Photojournalists can sometimes receive flack for taking visceral photos on assignment. Where is the line between decent, objective reporting and shockingly explicit imagery? Photojournalist W. Eugene Smith didn't seem to care much when he published his unflinchingly honest photojournalism in the pages of America's most popular magazines.
W. Eugene Smith (the "W" stood for William) started his career in photography when he took his first pictures for a couple of local newspapers. He studied photography later on under a special scholarship created just for him. After graduating, he left for New York and bounced around a few different agencies before securing a job as a war correspondent for Flying magazine. He would transfer a year later to Life magazine where some of his most famous images would be published.
During World War II, Smith covered the Pacific War, following the Americans as they captured one island after another until they reached Okinawa. It was here that Smith was severely injured and sent back home to the US to recuperate. After two years of rehabilitation, he was back doing photo assignments for the magazine.
During his time with Life, he produced many memorable photo essays to the point that he is universally acknowledged as the prime mover of the art form. One of his most lauded photo essays was his 1948 "Country Doctor" wherein Smith spend three weeks with Dr. Ernest Ceriani as the tireless medical practicioner treated his patients and cared for the sick in rural Colorado.
Smith worked a few more years at Life, going abroad on different assignments until he left the magazine over disputes on the use of his photographs. Smith's uncompromising stance on his images earned him the reputation as being troublesome.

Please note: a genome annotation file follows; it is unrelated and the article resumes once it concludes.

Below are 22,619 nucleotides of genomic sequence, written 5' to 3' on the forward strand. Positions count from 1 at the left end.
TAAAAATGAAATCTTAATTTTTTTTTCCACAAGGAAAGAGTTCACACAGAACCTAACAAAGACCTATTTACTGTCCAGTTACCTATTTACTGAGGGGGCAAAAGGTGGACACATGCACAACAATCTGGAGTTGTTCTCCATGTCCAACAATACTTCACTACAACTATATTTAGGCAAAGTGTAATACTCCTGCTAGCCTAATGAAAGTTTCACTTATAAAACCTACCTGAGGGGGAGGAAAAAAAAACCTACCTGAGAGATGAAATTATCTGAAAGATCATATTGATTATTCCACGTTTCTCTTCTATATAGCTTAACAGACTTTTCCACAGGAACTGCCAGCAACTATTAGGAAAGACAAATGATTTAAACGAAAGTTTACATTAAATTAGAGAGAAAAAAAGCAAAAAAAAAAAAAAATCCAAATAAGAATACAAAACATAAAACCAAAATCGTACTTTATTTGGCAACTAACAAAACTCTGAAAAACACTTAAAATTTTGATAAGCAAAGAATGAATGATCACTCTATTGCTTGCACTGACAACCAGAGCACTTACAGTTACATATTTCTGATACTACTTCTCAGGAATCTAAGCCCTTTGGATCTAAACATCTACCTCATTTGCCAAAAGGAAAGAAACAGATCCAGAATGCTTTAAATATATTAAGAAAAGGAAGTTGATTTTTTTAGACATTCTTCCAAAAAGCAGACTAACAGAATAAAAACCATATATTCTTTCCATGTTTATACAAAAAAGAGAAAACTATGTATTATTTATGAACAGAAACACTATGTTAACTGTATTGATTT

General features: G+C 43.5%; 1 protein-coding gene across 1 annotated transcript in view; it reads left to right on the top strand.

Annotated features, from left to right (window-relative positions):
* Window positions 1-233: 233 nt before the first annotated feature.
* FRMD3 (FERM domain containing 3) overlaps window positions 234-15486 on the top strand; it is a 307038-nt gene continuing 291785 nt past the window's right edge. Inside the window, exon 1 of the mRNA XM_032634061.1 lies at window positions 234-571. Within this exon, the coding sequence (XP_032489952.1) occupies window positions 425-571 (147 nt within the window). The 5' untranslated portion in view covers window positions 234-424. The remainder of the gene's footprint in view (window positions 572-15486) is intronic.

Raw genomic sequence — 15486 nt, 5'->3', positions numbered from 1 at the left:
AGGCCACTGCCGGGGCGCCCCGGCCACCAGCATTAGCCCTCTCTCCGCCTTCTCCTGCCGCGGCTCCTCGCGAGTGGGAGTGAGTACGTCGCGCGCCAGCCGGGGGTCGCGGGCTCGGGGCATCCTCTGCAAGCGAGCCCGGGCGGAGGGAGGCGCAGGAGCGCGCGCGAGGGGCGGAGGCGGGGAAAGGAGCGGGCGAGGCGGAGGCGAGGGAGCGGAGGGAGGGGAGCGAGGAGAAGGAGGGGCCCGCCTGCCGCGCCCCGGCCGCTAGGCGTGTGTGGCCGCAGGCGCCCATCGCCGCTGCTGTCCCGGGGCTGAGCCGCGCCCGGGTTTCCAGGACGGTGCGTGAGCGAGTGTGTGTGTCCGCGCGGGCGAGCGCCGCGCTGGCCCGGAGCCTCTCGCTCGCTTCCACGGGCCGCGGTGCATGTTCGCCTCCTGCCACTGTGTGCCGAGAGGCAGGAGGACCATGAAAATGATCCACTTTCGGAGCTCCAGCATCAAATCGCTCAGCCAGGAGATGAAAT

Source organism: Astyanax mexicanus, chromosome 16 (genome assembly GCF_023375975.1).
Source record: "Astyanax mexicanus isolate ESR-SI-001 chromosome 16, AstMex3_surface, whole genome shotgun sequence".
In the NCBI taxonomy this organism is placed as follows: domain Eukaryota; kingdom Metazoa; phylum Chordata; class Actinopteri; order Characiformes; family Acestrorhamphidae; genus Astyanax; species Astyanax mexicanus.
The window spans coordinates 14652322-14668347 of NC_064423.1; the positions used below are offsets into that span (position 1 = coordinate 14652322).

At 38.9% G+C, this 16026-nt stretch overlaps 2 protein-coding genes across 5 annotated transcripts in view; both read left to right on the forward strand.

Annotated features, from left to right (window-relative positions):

Smith later joined the prestigious photography cooperative agency, Magnum Photos. He worked on different assginments during this time, first documenting the city of Pittsburgh, then moving to Manhattan to record the Jazz scene there. Over 30,000 individual images were made from these two projects, some of which have fortunately been reproduced in different books.
One of Smith's most important photographs after his previous projects was his 1971 photograph "Tomoko Uemura in Her Bath" (the header photo above). The image shows Ryoko Uemera in her bath, cradling the deformed body of her daughter, Tomoko Eumura who was severely affected by the Minamata disease, a type of mercury poisoning. The image helped raised international awareness of the disease and helped those afffected receive their just compensation.
The portrait is unflinching and brutally honest, just like Smith's other equally affecting photographs.